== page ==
Unlike the case with the Philippines in which disputed areas are traditional fishing grounds for Filipino fishermen; the parts of the Spratlys claimed by us were never or hardly ventured into by Malaysian fishermen; this has been the case for decades.
No reason to be confused.
At the moment due to a shortage of hulls the MMEA has a minimal presence there; the main effort is by the RMN. The MMEA needs additional hulls to be able to deploy assets on a more sustainable basis to several areas including the Spratlys but those assets don’t necessarily need to be OPVs. A ”sustainable” presence can be achieve by having smaller ships; the key is to have enough ships. OPVs come in useful when the MMEA is faced with a situation where it has to deploy further way from the coast for longer periods and when the sea gets rough. Will be useful to have some OPVs but the focus should be on replacing the PCs and PZs and a problem is that OPVs will cost more to not only buy but also operate.
If an OPV is able to cover more territory and spend more time, on one journey out to the Spratlys, doesn’t it make the MMEA’s presence more sustainable than a PC?
Or do you mean that just having more PCs and being able to go out but not stay long is good enough.
It is a bit more complicated than that.
Take into account:
1) mmea plan was for additional 2 OPV to add to the 2 ex musytari’s. When the budget is announced it seems that they can squeeze an additional ship, then it became 3. Then came the Japanese offer for 2 free opv’s.
2) there is still some remaining 50 year old vosper pc’s on duty. The opv budget if diverted is enough to buy additional NGPC’s to finally replace all of the vospers 1 to 1.
MMEA ships are based from Labuan; they don’t have very far to go to reach the Spratlys. On top of that, all the reefs/islands we claim and have a presence on are fairly reachable, they’re not too far from on another. Given that ships normally spend about 2 weeks at sea; even a NGPC has the needed range and endurance for a regular or sustainable deployment there. All ships also carry emergency fuel, water and food in case their deployment is prolonged.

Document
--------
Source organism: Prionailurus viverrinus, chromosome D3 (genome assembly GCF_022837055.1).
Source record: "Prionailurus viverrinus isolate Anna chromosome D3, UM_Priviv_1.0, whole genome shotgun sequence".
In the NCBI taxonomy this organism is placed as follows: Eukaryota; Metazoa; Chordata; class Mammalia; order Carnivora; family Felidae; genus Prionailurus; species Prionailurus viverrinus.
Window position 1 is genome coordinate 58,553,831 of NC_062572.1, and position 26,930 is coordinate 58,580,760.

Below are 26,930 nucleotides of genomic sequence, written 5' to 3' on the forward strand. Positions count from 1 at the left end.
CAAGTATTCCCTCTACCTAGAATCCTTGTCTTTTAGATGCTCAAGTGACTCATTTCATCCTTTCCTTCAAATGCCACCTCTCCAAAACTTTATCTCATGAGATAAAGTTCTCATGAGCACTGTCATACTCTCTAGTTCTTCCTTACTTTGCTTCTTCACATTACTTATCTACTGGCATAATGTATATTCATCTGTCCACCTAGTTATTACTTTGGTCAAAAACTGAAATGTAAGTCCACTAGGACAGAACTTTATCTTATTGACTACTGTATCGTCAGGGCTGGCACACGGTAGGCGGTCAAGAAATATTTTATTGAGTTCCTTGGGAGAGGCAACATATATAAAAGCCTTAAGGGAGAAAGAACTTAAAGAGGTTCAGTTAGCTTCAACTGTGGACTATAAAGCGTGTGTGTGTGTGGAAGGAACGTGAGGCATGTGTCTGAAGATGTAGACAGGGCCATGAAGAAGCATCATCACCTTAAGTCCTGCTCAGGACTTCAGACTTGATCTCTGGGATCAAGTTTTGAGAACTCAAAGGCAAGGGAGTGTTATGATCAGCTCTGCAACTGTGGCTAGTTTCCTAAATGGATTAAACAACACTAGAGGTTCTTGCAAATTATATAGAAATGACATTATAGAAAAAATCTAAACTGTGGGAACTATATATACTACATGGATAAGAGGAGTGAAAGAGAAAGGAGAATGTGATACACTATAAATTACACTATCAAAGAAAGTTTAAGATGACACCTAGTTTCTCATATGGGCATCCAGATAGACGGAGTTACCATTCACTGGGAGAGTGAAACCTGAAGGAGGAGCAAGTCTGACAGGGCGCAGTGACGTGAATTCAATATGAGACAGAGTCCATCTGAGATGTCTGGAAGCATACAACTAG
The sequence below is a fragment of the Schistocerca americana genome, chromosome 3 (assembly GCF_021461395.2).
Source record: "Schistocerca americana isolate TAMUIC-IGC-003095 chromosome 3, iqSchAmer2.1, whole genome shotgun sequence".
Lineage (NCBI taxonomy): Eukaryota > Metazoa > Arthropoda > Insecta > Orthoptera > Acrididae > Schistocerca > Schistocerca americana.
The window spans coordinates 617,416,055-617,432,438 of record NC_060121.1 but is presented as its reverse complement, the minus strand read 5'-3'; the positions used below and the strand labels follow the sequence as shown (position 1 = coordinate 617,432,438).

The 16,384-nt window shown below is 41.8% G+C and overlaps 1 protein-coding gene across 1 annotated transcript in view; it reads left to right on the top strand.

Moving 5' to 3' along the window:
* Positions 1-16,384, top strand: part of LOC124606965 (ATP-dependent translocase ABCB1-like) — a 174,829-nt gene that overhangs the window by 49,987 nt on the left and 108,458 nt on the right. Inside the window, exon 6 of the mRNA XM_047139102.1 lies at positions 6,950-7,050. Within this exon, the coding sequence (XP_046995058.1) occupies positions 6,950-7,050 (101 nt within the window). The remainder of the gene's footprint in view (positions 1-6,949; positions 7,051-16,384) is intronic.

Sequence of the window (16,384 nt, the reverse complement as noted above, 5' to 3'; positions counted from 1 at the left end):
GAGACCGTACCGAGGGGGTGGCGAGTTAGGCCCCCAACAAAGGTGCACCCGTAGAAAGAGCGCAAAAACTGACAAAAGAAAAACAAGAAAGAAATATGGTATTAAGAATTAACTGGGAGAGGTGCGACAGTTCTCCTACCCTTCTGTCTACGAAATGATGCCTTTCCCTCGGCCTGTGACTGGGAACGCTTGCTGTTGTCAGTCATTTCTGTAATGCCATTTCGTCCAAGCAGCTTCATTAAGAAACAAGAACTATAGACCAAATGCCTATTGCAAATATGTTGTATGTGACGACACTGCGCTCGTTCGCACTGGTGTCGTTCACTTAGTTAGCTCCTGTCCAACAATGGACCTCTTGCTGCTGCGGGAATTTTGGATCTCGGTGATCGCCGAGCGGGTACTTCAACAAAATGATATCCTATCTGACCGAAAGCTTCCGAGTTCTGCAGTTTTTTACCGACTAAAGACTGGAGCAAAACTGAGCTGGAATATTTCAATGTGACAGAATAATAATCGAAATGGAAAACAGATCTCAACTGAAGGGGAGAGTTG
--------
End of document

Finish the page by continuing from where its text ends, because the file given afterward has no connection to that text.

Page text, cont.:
The main value in having a OPV is when Sea States get rough; rough enough for a NGPC or a similar size vessel [like the Vosper PCs and the RMN’s FACs] to have problems. Another bonus of course is that a OPV has more range and endurance [if needed] and has the internal and deck space to carry people [in the event a rescue at sea is mounted]. The main issue is that OPVs, being larger, will be more expensive to operate and run – ideally the MMEA’s operating budget will be increased to take into account the OPVs. If indeed a OPV size ship was needed by the MMEA in the Spratlys; the former Marikh and Mystari would be based not in Langkawi but in Labuan.
Actually ex kd marikh and ex kd musytari at kk and kuantan…
Its December, launch before Christmas Day?
Next week, if everything goes as planned.